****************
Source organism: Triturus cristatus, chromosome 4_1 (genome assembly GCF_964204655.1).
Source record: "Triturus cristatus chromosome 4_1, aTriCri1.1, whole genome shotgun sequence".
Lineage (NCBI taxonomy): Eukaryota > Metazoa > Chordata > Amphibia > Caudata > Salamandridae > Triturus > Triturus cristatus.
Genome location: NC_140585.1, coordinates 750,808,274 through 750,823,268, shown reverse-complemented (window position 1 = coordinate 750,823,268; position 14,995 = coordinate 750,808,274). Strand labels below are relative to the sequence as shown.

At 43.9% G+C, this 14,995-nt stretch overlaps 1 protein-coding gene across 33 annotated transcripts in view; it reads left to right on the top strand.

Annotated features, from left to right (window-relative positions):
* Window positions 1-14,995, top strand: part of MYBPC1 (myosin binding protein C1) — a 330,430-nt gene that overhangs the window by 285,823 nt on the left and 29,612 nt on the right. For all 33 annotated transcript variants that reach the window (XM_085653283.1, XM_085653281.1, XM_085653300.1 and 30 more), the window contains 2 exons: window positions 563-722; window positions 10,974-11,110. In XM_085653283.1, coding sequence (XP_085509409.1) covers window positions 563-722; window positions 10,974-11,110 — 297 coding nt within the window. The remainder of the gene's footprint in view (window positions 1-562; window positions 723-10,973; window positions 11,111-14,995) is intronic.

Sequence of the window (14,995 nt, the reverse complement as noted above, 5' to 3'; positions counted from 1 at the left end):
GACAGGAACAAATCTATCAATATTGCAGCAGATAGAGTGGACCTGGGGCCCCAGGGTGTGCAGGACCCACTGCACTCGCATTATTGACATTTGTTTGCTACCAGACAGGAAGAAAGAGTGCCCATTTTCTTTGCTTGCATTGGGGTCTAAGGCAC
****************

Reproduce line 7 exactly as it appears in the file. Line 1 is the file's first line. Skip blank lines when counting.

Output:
* Window positions 1-14,995, top strand: part of MYBPC1 (myosin binding protein C1) — a 330,430-nt gene that overhangs the window by 285,823 nt on the left and 29,612 nt on the right. For all 33 annotated transcript variants that reach the window (XM_085653283.1, XM_085653281.1, XM_085653300.1 and 30 more), the window contains 2 exons: window positions 563-722; window positions 10,974-11,110. In XM_085653283.1, coding sequence (XP_085509409.1) covers window positions 563-722; window positions 10,974-11,110 — 297 coding nt within the window. The remainder of the gene's footprint in view (window positions 1-562; window positions 723-10,973; window positions 11,111-14,995) is intronic.